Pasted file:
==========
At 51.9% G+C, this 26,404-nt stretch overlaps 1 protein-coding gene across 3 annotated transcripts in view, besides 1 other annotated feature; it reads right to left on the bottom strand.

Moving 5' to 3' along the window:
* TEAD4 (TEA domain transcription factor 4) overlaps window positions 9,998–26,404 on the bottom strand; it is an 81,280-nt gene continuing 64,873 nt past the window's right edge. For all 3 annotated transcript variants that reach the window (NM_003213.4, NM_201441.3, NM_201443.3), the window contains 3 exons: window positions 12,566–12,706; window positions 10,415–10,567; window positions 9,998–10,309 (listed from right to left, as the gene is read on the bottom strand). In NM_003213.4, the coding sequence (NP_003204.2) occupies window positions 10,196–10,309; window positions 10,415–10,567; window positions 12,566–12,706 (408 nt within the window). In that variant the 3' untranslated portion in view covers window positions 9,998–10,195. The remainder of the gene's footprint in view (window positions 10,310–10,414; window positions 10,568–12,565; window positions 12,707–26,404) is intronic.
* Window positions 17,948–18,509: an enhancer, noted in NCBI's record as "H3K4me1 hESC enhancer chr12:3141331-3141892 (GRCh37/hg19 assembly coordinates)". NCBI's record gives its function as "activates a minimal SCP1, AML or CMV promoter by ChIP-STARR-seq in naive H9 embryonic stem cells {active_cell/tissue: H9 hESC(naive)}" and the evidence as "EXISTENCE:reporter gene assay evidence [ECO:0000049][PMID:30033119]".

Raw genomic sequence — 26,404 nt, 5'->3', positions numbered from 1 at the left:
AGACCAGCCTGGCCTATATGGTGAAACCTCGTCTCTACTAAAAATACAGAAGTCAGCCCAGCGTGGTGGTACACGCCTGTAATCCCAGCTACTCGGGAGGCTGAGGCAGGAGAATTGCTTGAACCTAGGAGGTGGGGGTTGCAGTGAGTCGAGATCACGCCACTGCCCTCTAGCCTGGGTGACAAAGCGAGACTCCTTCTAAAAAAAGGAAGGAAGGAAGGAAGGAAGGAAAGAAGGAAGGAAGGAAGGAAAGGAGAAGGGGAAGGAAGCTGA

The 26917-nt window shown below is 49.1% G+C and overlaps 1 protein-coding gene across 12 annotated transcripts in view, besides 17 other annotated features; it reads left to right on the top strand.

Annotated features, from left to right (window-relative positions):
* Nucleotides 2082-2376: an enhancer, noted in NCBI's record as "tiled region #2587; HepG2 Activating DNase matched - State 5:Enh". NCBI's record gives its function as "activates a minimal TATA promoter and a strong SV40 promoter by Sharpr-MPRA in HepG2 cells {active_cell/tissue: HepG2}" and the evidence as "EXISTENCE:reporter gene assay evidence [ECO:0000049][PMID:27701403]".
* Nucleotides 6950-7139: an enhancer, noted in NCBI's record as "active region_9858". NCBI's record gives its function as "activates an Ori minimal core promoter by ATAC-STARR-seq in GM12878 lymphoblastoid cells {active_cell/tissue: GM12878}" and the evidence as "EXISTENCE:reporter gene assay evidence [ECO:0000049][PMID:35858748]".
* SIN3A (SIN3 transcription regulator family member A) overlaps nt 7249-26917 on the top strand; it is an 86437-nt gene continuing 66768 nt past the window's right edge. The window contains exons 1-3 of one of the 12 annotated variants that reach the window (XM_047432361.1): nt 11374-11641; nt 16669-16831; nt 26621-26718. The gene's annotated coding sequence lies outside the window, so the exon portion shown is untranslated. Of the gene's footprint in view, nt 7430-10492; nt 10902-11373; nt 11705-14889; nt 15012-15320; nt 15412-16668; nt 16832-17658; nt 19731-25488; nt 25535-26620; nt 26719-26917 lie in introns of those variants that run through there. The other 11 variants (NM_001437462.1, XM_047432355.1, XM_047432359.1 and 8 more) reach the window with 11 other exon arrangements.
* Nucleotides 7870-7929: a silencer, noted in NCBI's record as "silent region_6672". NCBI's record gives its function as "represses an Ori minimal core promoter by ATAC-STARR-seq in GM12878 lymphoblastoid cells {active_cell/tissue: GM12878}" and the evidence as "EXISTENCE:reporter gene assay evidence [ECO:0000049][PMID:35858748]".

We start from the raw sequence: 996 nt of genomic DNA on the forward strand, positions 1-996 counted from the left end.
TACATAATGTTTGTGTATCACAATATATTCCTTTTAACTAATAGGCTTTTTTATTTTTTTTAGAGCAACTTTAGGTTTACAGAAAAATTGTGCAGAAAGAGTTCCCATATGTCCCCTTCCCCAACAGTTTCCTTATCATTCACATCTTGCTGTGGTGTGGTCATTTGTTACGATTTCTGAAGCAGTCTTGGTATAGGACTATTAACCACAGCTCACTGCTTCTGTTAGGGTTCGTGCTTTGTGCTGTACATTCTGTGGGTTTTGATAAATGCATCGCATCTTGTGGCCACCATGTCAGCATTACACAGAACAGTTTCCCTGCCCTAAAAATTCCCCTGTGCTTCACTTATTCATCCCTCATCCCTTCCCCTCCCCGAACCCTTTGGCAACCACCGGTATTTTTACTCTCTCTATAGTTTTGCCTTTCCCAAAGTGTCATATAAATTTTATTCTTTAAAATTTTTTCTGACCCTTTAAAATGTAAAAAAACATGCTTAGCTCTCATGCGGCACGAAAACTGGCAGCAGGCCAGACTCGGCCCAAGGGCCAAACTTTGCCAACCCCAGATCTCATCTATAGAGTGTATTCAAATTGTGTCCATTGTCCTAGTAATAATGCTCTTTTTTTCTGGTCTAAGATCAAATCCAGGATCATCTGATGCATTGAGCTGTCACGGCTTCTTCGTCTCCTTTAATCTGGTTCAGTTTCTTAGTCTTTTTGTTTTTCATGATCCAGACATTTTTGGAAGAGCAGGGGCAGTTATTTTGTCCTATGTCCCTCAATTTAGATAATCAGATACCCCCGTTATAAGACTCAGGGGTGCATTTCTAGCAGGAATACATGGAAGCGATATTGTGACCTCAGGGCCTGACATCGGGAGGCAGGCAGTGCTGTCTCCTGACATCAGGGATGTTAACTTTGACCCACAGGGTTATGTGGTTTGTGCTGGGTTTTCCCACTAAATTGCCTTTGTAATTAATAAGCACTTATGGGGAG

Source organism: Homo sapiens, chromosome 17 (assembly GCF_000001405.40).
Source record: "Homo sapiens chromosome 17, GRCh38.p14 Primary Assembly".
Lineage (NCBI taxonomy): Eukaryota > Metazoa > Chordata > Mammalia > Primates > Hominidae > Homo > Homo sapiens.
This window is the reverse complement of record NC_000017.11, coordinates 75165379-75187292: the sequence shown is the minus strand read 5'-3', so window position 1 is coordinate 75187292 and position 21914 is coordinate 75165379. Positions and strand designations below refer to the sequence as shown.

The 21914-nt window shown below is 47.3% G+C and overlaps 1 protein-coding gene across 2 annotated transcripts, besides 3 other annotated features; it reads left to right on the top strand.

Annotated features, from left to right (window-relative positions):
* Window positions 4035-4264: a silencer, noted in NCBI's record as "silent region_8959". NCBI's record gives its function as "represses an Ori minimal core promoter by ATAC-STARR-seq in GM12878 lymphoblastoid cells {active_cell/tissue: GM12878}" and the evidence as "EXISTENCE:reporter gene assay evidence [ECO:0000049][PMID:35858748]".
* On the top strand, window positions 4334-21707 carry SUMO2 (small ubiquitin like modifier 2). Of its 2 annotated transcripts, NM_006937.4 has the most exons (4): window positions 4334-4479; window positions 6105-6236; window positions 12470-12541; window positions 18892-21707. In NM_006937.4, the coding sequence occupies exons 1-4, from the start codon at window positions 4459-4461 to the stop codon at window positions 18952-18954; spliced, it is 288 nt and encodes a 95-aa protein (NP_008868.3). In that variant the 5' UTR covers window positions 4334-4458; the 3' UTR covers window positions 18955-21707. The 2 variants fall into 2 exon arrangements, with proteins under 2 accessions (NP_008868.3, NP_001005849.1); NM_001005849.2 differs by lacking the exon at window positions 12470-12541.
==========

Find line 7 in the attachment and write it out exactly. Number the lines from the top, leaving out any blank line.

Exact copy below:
The 26917-nt window shown below is 49.1% G+C and overlaps 1 protein-coding gene across 12 annotated transcripts in view, besides 17 other annotated features; it reads left to right on the top strand.